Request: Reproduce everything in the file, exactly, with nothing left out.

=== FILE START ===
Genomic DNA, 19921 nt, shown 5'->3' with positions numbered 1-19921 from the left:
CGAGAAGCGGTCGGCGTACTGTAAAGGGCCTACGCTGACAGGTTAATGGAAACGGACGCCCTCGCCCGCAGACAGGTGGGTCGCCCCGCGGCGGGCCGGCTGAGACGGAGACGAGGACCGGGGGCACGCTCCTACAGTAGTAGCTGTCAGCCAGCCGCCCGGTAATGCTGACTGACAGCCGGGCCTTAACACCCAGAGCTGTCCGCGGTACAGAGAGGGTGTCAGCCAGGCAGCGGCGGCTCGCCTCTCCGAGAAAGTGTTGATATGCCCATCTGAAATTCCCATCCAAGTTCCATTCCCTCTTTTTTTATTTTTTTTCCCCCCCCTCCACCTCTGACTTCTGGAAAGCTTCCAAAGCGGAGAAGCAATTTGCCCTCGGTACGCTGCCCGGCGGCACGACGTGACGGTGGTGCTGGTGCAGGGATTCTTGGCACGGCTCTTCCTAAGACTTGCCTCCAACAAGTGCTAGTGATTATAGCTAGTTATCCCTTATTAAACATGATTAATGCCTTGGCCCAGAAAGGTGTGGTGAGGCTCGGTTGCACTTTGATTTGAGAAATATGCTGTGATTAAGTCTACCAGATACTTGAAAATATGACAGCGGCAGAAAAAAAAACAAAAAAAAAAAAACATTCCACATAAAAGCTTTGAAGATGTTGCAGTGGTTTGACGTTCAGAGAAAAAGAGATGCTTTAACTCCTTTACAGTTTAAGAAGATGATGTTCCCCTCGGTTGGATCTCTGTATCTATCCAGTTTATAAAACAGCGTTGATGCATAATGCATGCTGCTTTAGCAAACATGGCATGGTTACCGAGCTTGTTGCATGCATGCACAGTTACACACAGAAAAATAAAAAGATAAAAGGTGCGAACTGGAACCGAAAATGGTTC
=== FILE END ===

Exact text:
Genomic DNA, 19921 nt, shown 5'->3' with positions numbered 1-19921 from the left:
CGAGAAGCGGTCGGCGTACTGTAAAGGGCCTACGCTGACAGGTTAATGGAAACGGACGCCCTCGCCCGCAGACAGGTGGGTCGCCCCGCGGCGGGCCGGCTGAGACGGAGACGAGGACCGGGGGCACGCTCCTACAGTAGTAGCTGTCAGCCAGCCGCCCGGTAATGCTGACTGACAGCCGGGCCTTAACACCCAGAGCTGTCCGCGGTACAGAGAGGGTGTCAGCCAGGCAGCGGCGGCTCGCCTCTCCGAGAAAGTGTTGATATGCCCATCTGAAATTCCCATCCAAGTTCCATTCCCTCTTTTTTTATTTTTTTTCCCCCCCCTCCACCTCTGACTTCTGGAAAGCTTCCAAAGCGGAGAAGCAATTTGCCCTCGGTACGCTGCCCGGCGGCACGACGTGACGGTGGTGCTGGTGCAGGGATTCTTGGCACGGCTCTTCCTAAGACTTGCCTCCAACAAGTGCTAGTGATTATAGCTAGTTATCCCTTATTAAACATGATTAATGCCTTGGCCCAGAAAGGTGTGGTGAGGCTCGGTTGCACTTTGATTTGAGAAATATGCTGTGATTAAGTCTACCAGATACTTGAAAATATGACAGCGGCAGAAAAAAAAACAAAAAAAAAAAAACATTCCACATAAAAGCTTTGAAGATGTTGCAGTGGTTTGACGTTCAGAGAAAAAGAGATGCTTTAACTCCTTTACAGTTTAAGAAGATGATGTTCCCCTCGGTTGGATCTCTGTATCTATCCAGTTTATAAAACAGCGTTGATGCATAATGCATGCTGCTTTAGCAAACATGGCATGGTTACCGAGCTTGTTGCATGCATGCACAGTTACACACAGAAAAATAAAAAGATAAAAGGTGCGAACTGGAACCGAAAATGGTTC